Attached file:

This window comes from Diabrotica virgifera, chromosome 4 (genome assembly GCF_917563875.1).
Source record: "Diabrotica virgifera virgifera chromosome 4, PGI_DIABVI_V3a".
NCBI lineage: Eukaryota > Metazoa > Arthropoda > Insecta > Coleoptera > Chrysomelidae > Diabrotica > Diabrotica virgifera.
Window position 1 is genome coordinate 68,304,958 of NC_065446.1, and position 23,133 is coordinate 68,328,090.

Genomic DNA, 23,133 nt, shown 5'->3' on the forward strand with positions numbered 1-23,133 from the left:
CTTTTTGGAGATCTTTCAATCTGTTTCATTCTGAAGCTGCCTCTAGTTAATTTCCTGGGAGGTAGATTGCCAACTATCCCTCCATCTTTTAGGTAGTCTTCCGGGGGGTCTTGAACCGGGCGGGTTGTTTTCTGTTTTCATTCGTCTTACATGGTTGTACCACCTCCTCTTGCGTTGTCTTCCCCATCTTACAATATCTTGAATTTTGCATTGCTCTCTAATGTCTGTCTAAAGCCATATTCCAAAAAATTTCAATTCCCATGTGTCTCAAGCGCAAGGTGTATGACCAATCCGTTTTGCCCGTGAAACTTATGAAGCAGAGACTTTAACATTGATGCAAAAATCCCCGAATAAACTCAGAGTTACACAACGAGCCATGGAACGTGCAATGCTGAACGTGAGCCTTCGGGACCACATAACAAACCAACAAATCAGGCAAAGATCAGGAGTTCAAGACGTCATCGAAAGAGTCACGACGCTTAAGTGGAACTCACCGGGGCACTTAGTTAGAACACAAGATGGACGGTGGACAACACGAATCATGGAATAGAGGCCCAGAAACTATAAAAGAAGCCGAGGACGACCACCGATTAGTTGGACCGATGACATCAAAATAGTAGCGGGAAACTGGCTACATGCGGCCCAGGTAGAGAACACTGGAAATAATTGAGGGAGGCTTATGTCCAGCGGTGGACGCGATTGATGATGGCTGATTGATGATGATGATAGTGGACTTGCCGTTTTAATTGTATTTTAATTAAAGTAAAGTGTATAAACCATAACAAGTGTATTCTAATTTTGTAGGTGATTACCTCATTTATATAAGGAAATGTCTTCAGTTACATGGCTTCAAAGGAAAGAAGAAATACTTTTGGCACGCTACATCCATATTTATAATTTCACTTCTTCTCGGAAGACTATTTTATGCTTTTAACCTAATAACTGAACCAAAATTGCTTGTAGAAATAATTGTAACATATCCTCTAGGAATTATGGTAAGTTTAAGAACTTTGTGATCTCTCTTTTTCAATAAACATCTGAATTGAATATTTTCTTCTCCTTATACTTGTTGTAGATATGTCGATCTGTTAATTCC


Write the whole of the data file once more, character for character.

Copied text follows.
This window comes from Diabrotica virgifera, chromosome 4 (genome assembly GCF_917563875.1).
Source record: "Diabrotica virgifera virgifera chromosome 4, PGI_DIABVI_V3a".
NCBI lineage: Eukaryota > Metazoa > Arthropoda > Insecta > Coleoptera > Chrysomelidae > Diabrotica > Diabrotica virgifera.
Window position 1 is genome coordinate 68,304,958 of NC_065446.1, and position 23,133 is coordinate 68,328,090.

Genomic DNA, 23,133 nt, shown 5'->3' on the forward strand with positions numbered 1-23,133 from the left:
CTTTTTGGAGATCTTTCAATCTGTTTCATTCTGAAGCTGCCTCTAGTTAATTTCCTGGGAGGTAGATTGCCAACTATCCCTCCATCTTTTAGGTAGTCTTCCGGGGGGTCTTGAACCGGGCGGGTTGTTTTCTGTTTTCATTCGTCTTACATGGTTGTACCACCTCCTCTTGCGTTGTCTTCCCCATCTTACAATATCTTGAATTTTGCATTGCTCTCTAATGTCTGTCTAAAGCCATATTCCAAAAAATTTCAATTCCCATGTGTCTCAAGCGCAAGGTGTATGACCAATCCGTTTTGCCCGTGAAACTTATGAAGCAGAGACTTTAACATTGATGCAAAAATCCCCGAATAAACTCAGAGTTACACAACGAGCCATGGAACGTGCAATGCTGAACGTGAGCCTTCGGGACCACATAACAAACCAACAAATCAGGCAAAGATCAGGAGTTCAAGACGTCATCGAAAGAGTCACGACGCTTAAGTGGAACTCACCGGGGCACTTAGTTAGAACACAAGATGGACGGTGGACAACACGAATCATGGAATAGAGGCCCAGAAACTATAAAAGAAGCCGAGGACGACCACCGATTAGTTGGACCGATGACATCAAAATAGTAGCGGGAAACTGGCTACATGCGGCCCAGGTAGAGAACACTGGAAATAATTGAGGGAGGCTTATGTCCAGCGGTGGACGCGATTGATGATGGCTGATTGATGATGATGATAGTGGACTTGCCGTTTTAATTGTATTTTAATTAAAGTAAAGTGTATAAACCATAACAAGTGTATTCTAATTTTGTAGGTGATTACCTCATTTATATAAGGAAATGTCTTCAGTTACATGGCTTCAAAGGAAAGAAGAAATACTTTTGGCACGCTACATCCATATTTATAATTTCACTTCTTCTCGGAAGACTATTTTATGCTTTTAACCTAATAACTGAACCAAAATTGCTTGTAGAAATAATTGTAACATATCCTCTAGGAATTATGGTAAGTTTAAGAACTTTGTGATCTCTCTTTTTCAATAAACATCTGAATTGAATATTTTCTTCTCCTTATACTTGTTGTAGATATGTCGATCTGTTAATTCC